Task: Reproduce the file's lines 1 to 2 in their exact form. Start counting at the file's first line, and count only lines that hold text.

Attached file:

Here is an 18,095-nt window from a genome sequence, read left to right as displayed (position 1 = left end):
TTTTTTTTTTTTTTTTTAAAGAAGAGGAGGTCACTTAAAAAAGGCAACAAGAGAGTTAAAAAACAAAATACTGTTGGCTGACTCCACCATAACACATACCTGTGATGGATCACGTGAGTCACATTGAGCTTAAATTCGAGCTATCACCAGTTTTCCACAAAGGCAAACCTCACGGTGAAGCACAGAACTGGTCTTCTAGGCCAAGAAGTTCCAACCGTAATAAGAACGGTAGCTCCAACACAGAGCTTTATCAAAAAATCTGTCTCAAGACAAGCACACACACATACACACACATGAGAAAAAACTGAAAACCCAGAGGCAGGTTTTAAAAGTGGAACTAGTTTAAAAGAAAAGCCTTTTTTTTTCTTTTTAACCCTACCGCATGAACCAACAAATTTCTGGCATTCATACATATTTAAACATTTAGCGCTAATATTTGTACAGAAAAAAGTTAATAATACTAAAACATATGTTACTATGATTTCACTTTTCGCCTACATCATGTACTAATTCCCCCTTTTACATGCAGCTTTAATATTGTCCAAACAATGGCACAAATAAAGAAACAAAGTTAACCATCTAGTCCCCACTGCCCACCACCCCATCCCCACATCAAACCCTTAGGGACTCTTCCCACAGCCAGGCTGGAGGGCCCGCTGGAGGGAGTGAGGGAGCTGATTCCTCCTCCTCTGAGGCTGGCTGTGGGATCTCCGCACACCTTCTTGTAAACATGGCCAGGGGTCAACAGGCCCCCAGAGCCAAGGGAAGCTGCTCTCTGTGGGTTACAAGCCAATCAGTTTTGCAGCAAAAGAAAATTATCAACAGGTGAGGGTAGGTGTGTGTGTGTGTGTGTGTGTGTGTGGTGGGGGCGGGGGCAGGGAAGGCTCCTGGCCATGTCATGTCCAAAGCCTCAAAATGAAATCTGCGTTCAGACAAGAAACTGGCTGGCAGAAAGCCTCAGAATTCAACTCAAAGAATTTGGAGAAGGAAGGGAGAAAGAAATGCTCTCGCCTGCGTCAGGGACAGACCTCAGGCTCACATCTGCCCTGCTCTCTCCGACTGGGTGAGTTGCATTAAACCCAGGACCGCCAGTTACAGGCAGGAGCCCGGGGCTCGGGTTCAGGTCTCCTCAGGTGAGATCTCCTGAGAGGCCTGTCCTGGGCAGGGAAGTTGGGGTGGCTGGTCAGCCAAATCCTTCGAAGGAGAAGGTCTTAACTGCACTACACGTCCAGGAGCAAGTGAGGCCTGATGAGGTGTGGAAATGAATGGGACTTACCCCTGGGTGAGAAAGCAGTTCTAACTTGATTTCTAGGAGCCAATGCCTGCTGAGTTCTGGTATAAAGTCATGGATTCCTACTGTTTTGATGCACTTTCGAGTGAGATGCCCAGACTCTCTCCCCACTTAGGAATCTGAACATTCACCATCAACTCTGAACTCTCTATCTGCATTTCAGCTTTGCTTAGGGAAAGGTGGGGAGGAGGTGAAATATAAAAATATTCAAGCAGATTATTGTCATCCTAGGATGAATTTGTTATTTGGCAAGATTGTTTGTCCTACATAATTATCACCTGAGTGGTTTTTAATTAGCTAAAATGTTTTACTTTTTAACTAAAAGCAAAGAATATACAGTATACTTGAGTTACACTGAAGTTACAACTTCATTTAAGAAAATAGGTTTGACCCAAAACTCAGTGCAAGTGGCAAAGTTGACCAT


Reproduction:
Here is an 18,095-nt window from a genome sequence, read left to right as displayed (position 1 = left end):
TTTTTTTTTTTTTTTTTAAAGAAGAGGAGGTCACTTAAAAAAGGCAACAAGAGAGTTAAAAAACAAAATACTGTTGGCTGACTCCACCATAACACATACCTGTGATGGATCACGTGAGTCACATTGAGCTTAAATTCGAGCTATCACCAGTTTTCCACAAAGGCAAACCTCACGGTGAAGCACAGAACTGGTCTTCTAGGCCAAGAAGTTCCAACCGTAATAAGAACGGTAGCTCCAACACAGAGCTTTATCAAAAAATCTGTCTCAAGACAAGCACACACACATACACACACATGAGAAAAAACTGAAAACCCAGAGGCAGGTTTTAAAAGTGGAACTAGTTTAAAAGAAAAGCCTTTTTTTTTCTTTTTAACCCTACCGCATGAACCAACAAATTTCTGGCATTCATACATATTTAAACATTTAGCGCTAATATTTGTACAGAAAAAAGTTAATAATACTAAAACATATGTTACTATGATTTCACTTTTCGCCTACATCATGTACTAATTCCCCCTTTTACATGCAGCTTTAATATTGTCCAAACAATGGCACAAATAAAGAAACAAAGTTAACCATCTAGTCCCCACTGCCCACCACCCCATCCCCACATCAAACCCTTAGGGACTCTTCCCACAGCCAGGCTGGAGGGCCCGCTGGAGGGAGTGAGGGAGCTGATTCCTCCTCCTCTGAGGCTGGCTGTGGGATCTCCGCACACCTTCTTGTAAACATGGCCAGGGGTCAACAGGCCCCCAGAGCCAAGGGAAGCTGCTCTCTGTGGGTTACAAGCCAATCAGTTTTGCAGCAAAAGAAAATTATCAACAGGTGAGGGTAGGTGTGTGTGTGTGTGTGTGTGTGTGTGGTGGGGGCGGGGGCAGGGAAGGCTCCTGGCCATGTCATGTCCAAAGCCTCAAAATGAAATCTGCGTTCAGACAAGAAACTGGCTGGCAGAAAGCCTCAGAATTCAACTCAAAGAATTTGGAGAAGGAAGGGAGAAAGAAATGCTCTCGCCTGCGTCAGGGACAGACCTCAGGCTCACATCTGCCCTGCTCTCTCCGACTGGGTGAGTTGCATTAAACCCAGGACCGCCAGTTACAGGCAGGAGCCCGGGGCTCGGGTTCAGGTCTCCTCAGGTGAGATCTCCTGAGAGGCCTGTCCTGGGCAGGGAAGTTGGGGTGGCTGGTCAGCCAAATCCTTCGAAGGAGAAGGTCTTAACTGCACTACACGTCCAGGAGCAAGTGAGGCCTGATGAGGTGTGGAAATGAATGGGACTTACCCCTGGGTGAGAAAGCAGTTCTAACTTGATTTCTAGGAGCCAATGCCTGCTGAGTTCTGGTATAAAGTCATGGATTCCTACTGTTTTGATGCACTTTCGAGTGAGATGCCCAGACTCTCTCCCCACTTAGGAATCTGAACATTCACCATCAACTCTGAACTCTCTATCTGCATTTCAGCTTTGCTTAGGGAAAGGTGGGGAGGAGGTGAAATATAAAAATATTCAAGCAGATTATTGTCATCCTAGGATGAATTTGTTATTTGGCAAGATTGTTTGTCCTACATAATTATCACCTGAGTGGTTTTTAATTAGCTAAAATGTTTTACTTTTTAACTAAAAGCAAAGAATATACAGTATACTTGAGTTACACTGAAGTTACAACTTCATTTAAGAAAATAGGTTTGACCCAAAACTCAGTGCAAGTGGCAAAGTTGACCAT